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Real Talk from Patients

Our Community's Recommendations: Assistance Products and "Hacks" for Parkinson's Disease

Care Partners

With the holidays right around the corner, our community let us know about a few assistance products that might be helpful for navigating the season with Parkinson's disease (PD). Whether you're traveling to see family or just want to make your home more comfortable, these creative recommendations could be useful.

Using utensils can be difficult with Parkinson's symptoms, especially during "off" times, when medication isn't working optimally. Adaptive eating utensils, often available at specialty stores, can help manage tremor, a cardinal symptom of PD.

  • Another option you can use when in the kitchen or on the go is NEATsheets — napkins that are easily attachable to either your shirt or lap. They're disposable and can help keep you free of stains!

Around the home:
Gait freezing in Parkinson’s is the unexpected and sudden inability to start or continue moving. For those who experience this symptom, it can be frustrating. Recent studies indicate that cueing strategies — through the use of adaptive products, for example — can help manage this disabling symptom.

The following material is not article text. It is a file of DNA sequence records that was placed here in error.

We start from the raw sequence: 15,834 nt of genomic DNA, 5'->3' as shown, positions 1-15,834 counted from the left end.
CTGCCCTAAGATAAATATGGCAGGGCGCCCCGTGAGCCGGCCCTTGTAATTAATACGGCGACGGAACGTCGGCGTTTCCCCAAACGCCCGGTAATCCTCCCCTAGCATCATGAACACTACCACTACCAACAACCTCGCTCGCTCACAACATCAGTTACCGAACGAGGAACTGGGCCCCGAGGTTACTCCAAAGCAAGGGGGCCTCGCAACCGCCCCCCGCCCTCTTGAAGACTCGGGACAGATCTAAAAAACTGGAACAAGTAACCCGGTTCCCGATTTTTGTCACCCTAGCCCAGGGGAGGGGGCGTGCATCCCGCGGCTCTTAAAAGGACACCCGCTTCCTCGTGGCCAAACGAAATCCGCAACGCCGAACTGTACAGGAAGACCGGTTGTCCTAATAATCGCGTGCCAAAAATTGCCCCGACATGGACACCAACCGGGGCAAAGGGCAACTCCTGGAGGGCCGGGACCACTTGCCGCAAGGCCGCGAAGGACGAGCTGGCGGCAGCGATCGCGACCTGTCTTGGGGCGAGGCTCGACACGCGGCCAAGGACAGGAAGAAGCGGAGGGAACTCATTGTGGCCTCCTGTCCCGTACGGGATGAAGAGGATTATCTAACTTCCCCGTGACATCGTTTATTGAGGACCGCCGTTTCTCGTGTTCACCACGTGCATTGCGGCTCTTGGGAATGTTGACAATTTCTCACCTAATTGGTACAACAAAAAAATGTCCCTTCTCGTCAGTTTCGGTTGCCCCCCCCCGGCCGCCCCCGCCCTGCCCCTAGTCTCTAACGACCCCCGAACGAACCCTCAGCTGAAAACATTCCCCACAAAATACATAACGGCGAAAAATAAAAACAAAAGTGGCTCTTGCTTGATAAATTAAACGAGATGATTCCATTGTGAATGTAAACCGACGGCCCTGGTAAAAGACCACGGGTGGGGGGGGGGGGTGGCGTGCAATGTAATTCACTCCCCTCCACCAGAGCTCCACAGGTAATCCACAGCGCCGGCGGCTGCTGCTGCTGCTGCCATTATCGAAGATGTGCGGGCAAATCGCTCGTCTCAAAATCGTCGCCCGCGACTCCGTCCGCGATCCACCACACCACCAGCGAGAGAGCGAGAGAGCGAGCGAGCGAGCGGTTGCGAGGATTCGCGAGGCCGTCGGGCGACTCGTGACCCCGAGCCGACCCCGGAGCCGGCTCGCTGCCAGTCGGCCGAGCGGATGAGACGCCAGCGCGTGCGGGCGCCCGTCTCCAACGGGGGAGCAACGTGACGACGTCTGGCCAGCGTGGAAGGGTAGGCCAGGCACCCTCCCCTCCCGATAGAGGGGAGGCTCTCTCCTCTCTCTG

• The LaserCue, developed with input by Michael J. Fox, is designed to attach to any cane and projects a safe, obstacle-free red line on the floor. The laser projects each time the cane touches the floor, cueing people with Parkinson’s to walk with less hesitation and with longer strides. The product designer has decided to give a portion of proceeds from every purchase to the mission of The Michael J. Fox Foundation.

One community member, Susan R., said on Facebook that adding banisters to both sides of the stairway can help prevent falls. She also suggested keeping walkers present throughout the home to easily navigate to different floors.

Another member, Linda S., said having chairs situated throughout high-traffic areas in the home proved useful, including "Rocking chair on porch before entering. Stool just inside door beside coat rack so they can sit and put coat on/off," she said.

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